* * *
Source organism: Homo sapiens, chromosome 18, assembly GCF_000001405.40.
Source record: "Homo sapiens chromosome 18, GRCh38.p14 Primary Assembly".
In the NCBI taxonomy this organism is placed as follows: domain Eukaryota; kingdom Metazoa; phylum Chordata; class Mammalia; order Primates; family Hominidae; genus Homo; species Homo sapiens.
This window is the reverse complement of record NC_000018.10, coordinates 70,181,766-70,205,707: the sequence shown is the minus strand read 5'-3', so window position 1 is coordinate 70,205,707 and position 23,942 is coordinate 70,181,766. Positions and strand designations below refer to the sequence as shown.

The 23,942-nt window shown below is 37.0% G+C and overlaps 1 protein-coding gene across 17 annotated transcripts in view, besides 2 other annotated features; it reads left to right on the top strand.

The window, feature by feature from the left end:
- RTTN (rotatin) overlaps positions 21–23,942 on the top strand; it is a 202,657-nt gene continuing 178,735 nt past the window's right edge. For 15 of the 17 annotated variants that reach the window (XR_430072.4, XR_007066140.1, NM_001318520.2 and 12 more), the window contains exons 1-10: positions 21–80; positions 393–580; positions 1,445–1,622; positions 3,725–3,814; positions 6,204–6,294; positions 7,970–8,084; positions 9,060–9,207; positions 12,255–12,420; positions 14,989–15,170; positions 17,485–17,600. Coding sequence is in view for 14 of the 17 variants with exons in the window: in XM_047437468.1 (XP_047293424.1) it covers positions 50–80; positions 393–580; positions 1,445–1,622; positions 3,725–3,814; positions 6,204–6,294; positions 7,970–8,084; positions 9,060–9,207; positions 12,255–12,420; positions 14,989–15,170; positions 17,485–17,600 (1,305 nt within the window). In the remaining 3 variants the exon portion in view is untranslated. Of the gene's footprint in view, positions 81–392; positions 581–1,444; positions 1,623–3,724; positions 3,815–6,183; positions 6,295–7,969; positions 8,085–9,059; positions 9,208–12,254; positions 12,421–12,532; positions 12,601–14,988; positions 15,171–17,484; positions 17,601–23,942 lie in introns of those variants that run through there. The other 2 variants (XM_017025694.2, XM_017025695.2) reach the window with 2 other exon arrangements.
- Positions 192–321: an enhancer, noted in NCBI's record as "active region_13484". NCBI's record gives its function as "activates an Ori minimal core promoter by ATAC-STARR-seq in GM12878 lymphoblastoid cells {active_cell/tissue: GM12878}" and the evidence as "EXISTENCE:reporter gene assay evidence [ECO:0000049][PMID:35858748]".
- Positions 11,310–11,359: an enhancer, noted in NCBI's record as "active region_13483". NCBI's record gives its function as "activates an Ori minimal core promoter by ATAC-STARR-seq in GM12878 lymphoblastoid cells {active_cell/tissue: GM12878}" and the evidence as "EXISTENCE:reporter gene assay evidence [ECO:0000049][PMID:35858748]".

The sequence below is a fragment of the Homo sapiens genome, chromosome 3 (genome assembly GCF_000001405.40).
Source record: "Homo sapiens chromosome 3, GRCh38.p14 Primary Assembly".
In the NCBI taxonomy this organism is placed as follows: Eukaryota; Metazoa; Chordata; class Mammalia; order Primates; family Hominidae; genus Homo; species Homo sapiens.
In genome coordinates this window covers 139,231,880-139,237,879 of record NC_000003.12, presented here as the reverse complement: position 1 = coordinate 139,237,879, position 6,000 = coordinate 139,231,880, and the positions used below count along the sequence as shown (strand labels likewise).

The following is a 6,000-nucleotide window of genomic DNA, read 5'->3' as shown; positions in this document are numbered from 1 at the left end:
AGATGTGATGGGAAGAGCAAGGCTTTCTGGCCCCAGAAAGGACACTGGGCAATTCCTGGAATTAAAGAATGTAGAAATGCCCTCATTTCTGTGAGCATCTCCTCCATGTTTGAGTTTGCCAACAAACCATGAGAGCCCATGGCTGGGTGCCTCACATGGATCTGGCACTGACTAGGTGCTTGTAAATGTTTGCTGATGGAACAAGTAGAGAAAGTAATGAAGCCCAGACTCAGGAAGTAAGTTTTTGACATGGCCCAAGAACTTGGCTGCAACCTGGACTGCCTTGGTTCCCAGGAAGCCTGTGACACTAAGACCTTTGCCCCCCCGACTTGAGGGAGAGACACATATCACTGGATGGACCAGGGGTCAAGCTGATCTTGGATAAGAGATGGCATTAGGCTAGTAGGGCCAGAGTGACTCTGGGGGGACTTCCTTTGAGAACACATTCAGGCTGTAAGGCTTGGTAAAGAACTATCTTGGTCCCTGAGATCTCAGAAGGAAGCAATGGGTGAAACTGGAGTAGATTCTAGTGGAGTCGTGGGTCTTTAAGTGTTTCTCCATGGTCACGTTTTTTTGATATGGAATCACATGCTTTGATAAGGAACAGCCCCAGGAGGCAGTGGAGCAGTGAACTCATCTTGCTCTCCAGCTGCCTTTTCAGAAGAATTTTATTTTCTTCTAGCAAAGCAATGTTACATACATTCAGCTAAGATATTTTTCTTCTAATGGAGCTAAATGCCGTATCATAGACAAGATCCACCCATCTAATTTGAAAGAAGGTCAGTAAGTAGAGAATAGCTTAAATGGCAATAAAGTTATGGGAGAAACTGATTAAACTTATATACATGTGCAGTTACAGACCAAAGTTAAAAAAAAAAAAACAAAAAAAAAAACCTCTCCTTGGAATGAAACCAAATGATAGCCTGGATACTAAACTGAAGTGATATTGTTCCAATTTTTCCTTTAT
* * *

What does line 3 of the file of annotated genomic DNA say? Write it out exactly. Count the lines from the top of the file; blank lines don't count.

In the NCBI taxonomy this organism is placed as follows: domain Eukaryota; kingdom Metazoa; phylum Chordata; class Mammalia; order Primates; family Hominidae; genus Homo; species Homo sapiens.